When is a No Through Road sometimes not a No Through Road?
When you’re not driving.
It’s common to see this signage around the place, but it’s misleading because it often only applies to vehicle access.
There are a lot of cases where pedestrian and cyclist access is provided at the end of the street, including dedicated paths, and increasingly, “parklets” where a small section of street has been closed to road traffic.
Online maps will often show paths, but not always. (In the examples shown here, both Google Maps and Melway online score full marks, 3 out of 3, though the Melway markings for Leeds Street are ambiguous for pedestrians.)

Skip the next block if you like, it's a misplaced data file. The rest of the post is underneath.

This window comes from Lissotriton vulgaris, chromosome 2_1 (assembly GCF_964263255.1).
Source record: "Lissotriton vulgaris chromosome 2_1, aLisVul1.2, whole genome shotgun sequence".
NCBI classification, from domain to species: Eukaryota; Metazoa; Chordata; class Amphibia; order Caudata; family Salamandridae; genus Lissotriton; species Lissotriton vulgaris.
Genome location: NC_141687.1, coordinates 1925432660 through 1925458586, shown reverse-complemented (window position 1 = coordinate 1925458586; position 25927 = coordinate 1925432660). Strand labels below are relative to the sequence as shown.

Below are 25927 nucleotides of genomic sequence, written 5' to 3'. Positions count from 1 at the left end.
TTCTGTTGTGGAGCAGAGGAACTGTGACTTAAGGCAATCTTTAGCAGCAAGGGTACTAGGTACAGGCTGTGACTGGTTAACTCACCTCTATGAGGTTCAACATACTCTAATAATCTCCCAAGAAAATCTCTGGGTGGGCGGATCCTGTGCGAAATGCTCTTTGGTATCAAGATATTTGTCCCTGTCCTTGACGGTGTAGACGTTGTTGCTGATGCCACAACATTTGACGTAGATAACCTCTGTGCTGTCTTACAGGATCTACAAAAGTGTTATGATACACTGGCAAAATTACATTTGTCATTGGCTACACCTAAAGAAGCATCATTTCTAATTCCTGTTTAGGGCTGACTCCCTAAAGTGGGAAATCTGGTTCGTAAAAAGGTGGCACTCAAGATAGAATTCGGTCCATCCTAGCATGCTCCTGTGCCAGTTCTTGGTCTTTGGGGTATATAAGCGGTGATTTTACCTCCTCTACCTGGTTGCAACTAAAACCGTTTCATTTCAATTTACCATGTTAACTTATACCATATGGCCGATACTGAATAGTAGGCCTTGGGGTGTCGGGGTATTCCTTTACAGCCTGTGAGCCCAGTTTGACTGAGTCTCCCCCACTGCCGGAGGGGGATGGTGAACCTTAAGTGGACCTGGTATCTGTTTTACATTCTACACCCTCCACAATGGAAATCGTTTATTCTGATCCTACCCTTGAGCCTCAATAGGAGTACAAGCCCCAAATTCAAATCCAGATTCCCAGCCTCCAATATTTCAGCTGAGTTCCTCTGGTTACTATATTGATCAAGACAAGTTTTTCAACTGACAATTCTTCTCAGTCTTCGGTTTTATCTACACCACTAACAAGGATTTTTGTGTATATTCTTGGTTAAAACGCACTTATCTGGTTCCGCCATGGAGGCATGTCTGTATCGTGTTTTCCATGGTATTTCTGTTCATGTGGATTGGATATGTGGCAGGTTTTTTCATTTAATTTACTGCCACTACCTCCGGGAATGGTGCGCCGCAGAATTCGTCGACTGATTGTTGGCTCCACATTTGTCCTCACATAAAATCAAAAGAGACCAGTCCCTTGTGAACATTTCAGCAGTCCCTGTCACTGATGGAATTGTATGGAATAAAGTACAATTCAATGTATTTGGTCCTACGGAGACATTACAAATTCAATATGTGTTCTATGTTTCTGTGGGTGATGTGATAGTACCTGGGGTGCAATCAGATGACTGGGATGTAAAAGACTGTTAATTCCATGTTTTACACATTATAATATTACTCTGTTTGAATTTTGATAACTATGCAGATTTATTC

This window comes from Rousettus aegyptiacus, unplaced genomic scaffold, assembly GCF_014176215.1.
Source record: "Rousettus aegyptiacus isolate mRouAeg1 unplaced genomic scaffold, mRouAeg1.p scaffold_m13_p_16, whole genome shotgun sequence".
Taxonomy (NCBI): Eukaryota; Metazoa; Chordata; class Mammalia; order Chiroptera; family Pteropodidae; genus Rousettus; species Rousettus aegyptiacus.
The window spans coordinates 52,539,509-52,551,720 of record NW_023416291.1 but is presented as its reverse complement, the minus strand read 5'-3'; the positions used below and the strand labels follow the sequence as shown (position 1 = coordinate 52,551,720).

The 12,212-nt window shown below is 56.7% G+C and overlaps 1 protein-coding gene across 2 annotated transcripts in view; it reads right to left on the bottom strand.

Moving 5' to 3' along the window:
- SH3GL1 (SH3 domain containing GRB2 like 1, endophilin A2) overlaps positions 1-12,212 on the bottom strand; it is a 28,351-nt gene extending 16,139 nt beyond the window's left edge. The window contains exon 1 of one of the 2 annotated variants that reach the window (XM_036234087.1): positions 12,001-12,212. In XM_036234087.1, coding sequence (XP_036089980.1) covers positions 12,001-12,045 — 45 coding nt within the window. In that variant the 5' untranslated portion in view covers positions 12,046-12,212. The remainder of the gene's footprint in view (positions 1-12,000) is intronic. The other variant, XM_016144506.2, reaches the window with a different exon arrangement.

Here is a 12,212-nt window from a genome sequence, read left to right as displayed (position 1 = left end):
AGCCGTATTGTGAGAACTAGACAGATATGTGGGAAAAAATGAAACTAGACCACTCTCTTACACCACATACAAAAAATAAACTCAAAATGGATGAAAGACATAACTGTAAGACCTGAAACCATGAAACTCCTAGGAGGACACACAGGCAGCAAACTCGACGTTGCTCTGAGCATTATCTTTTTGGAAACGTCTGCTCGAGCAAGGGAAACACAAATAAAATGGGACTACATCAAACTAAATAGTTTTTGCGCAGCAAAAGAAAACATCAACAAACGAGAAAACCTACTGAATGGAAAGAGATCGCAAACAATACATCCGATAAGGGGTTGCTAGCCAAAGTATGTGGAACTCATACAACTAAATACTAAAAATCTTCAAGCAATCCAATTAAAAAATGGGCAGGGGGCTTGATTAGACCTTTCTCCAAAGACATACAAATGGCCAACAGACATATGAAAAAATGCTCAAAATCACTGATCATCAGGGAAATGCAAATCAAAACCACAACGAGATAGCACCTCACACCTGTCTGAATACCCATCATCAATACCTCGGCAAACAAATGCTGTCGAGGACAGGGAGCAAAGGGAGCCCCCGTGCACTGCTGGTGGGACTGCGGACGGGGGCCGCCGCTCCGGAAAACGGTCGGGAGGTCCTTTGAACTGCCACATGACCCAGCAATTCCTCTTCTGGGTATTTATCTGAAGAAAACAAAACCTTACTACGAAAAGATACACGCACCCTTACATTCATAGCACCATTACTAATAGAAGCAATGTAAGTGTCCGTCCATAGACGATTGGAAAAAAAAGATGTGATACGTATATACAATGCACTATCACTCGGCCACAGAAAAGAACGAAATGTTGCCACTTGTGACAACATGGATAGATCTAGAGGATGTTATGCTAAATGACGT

Finding these additional routes is important for those travelling under their own steam, where shortcuts can mean a big saving of time and effort (doubly so for those with mobility difficulties), or avoiding too much walking in the rain or alongside noisy polluting heavy traffic.
They are particularly useful at the moment when you might want to go walking along a route that’s less busy with pedestrians, so that maintaining physical distancing is easier.
Sometimes you’ll see wayfinding signage for pedestrians and cyclists, but it’s not very common. Maybe there needs to be more of this, targeted at accompanying the “No Through Road” signage where that only applies to vehicles.
Otherwise, I wonder if some other terminology and/or symbol should be found that is more relevant to everybody, not just those who are driving?